The same thing happened to the young Samuel, who we heard about in our first reading from the Old Testament. In the middle of the night Samuel hears God calling him by name. He’s asleep in the Temple. Now I’ve always felt rather sorry for young Samuel, having to sleep in church. At any rate he has no idea what’s going on, hearing this voice calling him in the night, so twice he responds to his teacher Eli who finally realises that it is God who is calling the young boy. Then, following Eli’s instructions, the third time Samuel responds with a child-like trust and obedience to God’s call. This time, he ‘gets it!’ for the penny has dropped. He realises that it is God calling him. Samuel’s ordinary life – like Nathanael’s – was suddenly transformed. He could no longer view anything in an ordinary way. He’d been enlightened. He has met with God.

This enlightenment is possible for everyone. The message of the Epiphany season which extends all the way to the feast of Candlemas on the 2nd of February is that the light of Christ is given to the whole world, not just to a chosen few. The Light of Jesus – the enlightenment of Jesus – is available because Jesus Christ has come in the flesh, born in Bethlehem. Because God’s eternal light shines through the person of Jesus of Nazareth, we can see God’s light and power in all things.

God wants to enlighten each one of us. He wants us to see the world, to see life, in a new way, because as his followers we have been given the light that is Jesus. And he wants us not just to know Jesus but to see Jesus in our world today. He wants us to see Jesus in every person we meet. Jesus is there in every person, but especially in the face of those who are poor, those who are victims of warthose who are hungry, homeless, disabled, those who suffer injustice and oppression. 

For God wants us to ‘get it!’ Like the punchline of a joke, God wants us to ‘get it’ – to understand what it’s all about, to grasp that Jesus is light for the world and for each individual.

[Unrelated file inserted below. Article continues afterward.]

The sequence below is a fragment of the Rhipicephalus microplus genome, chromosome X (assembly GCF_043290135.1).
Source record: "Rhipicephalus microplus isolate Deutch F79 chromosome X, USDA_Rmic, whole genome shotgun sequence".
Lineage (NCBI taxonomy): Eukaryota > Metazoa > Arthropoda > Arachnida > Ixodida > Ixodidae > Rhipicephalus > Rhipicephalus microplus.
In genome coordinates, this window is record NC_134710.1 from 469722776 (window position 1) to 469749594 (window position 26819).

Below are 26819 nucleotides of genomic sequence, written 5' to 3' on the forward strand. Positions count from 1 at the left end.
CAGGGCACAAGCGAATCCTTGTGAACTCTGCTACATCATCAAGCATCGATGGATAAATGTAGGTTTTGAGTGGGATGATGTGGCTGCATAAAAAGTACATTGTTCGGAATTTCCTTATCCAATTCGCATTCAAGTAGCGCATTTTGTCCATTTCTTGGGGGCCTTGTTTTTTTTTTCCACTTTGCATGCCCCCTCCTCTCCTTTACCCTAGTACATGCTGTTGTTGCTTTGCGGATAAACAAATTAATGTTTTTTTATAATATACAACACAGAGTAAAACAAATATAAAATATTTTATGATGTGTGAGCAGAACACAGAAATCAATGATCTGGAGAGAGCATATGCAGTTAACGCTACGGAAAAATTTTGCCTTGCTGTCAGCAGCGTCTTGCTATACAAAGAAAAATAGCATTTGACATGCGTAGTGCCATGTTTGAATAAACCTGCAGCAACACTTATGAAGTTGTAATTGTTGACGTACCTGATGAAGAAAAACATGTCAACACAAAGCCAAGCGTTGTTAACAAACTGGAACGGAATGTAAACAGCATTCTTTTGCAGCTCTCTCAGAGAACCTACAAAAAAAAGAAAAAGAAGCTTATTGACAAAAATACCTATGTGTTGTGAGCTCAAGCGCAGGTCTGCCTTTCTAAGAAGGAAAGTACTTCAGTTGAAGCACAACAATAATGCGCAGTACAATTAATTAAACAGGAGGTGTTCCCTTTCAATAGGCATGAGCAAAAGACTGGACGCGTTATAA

Like Samuel, like Nathanael, God wants the penny to drop for each and every one of us, so that we truly understand who Jesus is, and why he makes a difference, and to act upon that difference. God wants us to get the point, so that like Nathanael we open ourselves to receive the light of Jesus and allow our lives to be changed as a result.

That’s why we look for enlightenment here as we gather around the Lord’s table to commemorate Jesus’ eternal sacrifice for as he was lifted up on the cross. For as we share in the communion of our Lord earth is united with heaven. The promise of Jesus that Nathanael would see greater things comes true here at this table – heaven is opened and the power of heaven is released to come down to bless, forgive and redeem this world. Jesus descends to earth to be with us as we receive him in bread and wine, and we ascend to heaven to be with him and all the faithful as we worship him.

And while we may not be able to be physically present here in church at the moment, to receive, Jesus in bread and wine, as we each make our spiritual communion wherever we are, Jesus comes to us – may we, like Samuel and like Nathanael, recognise our God and our Saviour.

I started with some one-liners from The Scotsman newspaper. Jesus gives us today a one-liner: Follow me! Have you got it yet? Has the penny dropped? Because there is only one answer we can give, and that is, like Nathanael, to respond: My Lord and my God.

Let us pray

Lord, open our ears and help us listen so that, like Samuel, you may speak to us. Open our eyes and help us to see so that, like Nathanael, we may see you do ever greater things. And open our lips, so that like Philip we may proclaim your presence to all around us as we say to them: come and see!